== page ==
Despite the advancements achieved by revascularization technique and pharmacological therapies, the number of patients with refractory angina (RA) is still high, carrying together a poor prognosis. Experimental data and small clinical studies suggest that the use of extracorporeal shockwave myocardial revascularization (ESMR) might improve symptoms of angina in patients with RA. The aim of our study is to evaluate the efficacy of cardiac shock wave therapy in a long term follow-up of patients with coronary artery disease (CAD) otherwise not suitable for revascularization.
We performed a prospective study enrolling patients with RA despite optimal medical therapy and without indication for further PCI or CABG. Characteristics such as angina class scores (CCS class score), nitroglycerin consumption and hospitalization were compared at baseline and 1, 6 and 12months after ESMR therapy.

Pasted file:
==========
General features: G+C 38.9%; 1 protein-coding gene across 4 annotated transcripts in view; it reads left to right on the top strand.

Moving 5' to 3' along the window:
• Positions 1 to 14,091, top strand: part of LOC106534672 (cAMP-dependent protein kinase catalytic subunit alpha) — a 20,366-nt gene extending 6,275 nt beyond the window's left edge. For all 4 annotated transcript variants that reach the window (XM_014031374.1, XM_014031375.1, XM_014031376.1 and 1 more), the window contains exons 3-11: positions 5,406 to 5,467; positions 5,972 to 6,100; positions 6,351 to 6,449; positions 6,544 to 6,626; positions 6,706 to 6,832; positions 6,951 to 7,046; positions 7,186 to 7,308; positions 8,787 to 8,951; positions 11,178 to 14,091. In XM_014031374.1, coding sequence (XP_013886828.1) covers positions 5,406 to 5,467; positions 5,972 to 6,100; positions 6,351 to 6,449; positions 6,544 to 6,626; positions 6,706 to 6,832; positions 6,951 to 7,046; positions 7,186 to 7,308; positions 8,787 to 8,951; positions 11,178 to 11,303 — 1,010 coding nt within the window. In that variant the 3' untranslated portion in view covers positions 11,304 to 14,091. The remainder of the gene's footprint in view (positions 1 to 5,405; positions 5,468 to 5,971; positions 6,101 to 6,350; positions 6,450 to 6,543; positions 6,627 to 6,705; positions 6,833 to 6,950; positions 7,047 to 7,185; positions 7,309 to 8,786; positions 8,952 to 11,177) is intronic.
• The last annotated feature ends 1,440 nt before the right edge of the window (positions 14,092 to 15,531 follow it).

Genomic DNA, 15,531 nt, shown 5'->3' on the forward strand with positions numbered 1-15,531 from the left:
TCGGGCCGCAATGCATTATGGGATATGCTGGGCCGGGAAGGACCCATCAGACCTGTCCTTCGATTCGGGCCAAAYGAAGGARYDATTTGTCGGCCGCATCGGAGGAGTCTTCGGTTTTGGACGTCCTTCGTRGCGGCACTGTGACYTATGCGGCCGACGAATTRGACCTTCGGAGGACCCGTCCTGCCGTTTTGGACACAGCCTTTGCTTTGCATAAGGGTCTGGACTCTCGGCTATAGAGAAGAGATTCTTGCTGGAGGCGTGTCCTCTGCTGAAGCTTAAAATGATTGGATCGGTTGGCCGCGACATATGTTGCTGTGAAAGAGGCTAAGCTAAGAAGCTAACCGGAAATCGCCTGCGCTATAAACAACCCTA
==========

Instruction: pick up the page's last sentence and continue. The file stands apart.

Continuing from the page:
We enroll 72 patients with a mean age of 74.6±14.7years. We treated 440 echocardiographical segments of ischemical myocardium. During the longest published follow-up (2.88±1.65years, range 0.63-6.11) there was a significant reduction of medium CCS class score (from 2.78±0.67 to 1.44±0.6; p=0.0002), nitroglycerin consumption (67% vs 21%; p<0.001) and hospitalization rate (40% vs 18%; p<0.03). CONCLUSION:
Our study confirms the beneficial effect of ESMR therapy on cardiac symptoms and the possibility to reduce hospitalizations in patients with refractory angina also in a long term follow up. It supports a role for ESMR as a non-invasive therapeutic option for patients with RA.